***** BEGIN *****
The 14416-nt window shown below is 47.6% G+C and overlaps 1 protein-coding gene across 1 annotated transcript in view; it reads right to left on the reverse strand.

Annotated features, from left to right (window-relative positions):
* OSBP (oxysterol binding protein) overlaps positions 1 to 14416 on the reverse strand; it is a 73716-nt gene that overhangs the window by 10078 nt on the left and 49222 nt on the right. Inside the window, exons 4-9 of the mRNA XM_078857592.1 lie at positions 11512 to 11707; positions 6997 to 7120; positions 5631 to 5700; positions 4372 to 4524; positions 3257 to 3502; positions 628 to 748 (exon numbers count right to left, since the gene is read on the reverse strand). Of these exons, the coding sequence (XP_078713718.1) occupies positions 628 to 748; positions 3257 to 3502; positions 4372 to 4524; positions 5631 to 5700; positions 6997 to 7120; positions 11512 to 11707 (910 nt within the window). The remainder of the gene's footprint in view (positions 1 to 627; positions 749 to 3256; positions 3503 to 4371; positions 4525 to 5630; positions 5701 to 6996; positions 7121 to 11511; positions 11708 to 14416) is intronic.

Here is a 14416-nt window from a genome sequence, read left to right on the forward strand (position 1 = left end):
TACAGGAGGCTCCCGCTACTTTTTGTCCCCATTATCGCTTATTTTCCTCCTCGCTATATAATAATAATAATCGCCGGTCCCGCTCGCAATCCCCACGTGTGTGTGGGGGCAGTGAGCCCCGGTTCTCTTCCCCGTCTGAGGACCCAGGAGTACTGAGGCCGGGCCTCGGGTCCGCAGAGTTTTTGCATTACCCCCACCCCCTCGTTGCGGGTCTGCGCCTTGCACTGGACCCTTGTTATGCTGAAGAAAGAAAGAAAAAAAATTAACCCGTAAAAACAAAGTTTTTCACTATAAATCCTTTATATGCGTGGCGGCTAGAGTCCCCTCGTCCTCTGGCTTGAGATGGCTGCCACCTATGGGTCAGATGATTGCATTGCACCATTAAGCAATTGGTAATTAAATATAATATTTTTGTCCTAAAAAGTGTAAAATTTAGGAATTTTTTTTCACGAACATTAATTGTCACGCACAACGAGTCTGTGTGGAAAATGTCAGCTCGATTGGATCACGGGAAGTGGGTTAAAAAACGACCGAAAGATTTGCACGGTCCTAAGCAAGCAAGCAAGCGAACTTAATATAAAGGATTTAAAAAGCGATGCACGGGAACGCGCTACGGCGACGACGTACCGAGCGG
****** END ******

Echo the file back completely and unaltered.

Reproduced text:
The 14416-nt window shown below is 47.6% G+C and overlaps 1 protein-coding gene across 1 annotated transcript in view; it reads right to left on the reverse strand.

Annotated features, from left to right (window-relative positions):
* OSBP (oxysterol binding protein) overlaps positions 1 to 14416 on the reverse strand; it is a 73716-nt gene that overhangs the window by 10078 nt on the left and 49222 nt on the right. Inside the window, exons 4-9 of the mRNA XM_078857592.1 lie at positions 11512 to 11707; positions 6997 to 7120; positions 5631 to 5700; positions 4372 to 4524; positions 3257 to 3502; positions 628 to 748 (exon numbers count right to left, since the gene is read on the reverse strand). Of these exons, the coding sequence (XP_078713718.1) occupies positions 628 to 748; positions 3257 to 3502; positions 4372 to 4524; positions 5631 to 5700; positions 6997 to 7120; positions 11512 to 11707 (910 nt within the window). The remainder of the gene's footprint in view (positions 1 to 627; positions 749 to 3256; positions 3503 to 4371; positions 4525 to 5630; positions 5701 to 6996; positions 7121 to 11511; positions 11708 to 14416) is intronic.

Here is a 14416-nt window from a genome sequence, read left to right on the forward strand (position 1 = left end):
TACAGGAGGCTCCCGCTACTTTTTGTCCCCATTATCGCTTATTTTCCTCCTCGCTATATAATAATAATAATCGCCGGTCCCGCTCGCAATCCCCACGTGTGTGTGGGGGCAGTGAGCCCCGGTTCTCTTCCCCGTCTGAGGACCCAGGAGTACTGAGGCCGGGCCTCGGGTCCGCAGAGTTTTTGCATTACCCCCACCCCCTCGTTGCGGGTCTGCGCCTTGCACTGGACCCTTGTTATGCTGAAGAAAGAAAGAAAAAAAATTAACCCGTAAAAACAAAGTTTTTCACTATAAATCCTTTATATGCGTGGCGGCTAGAGTCCCCTCGTCCTCTGGCTTGAGATGGCTGCCACCTATGGGTCAGATGATTGCATTGCACCATTAAGCAATTGGTAATTAAATATAATATTTTTGTCCTAAAAAGTGTAAAATTTAGGAATTTTTTTTCACGAACATTAATTGTCACGCACAACGAGTCTGTGTGGAAAATGTCAGCTCGATTGGATCACGGGAAGTGGGTTAAAAAACGACCGAAAGATTTGCACGGTCCTAAGCAAGCAAGCAAGCGAACTTAATATAAAGGATTTAAAAAGCGATGCACGGGAACGCGCTACGGCGACGACGTACCGAGCGG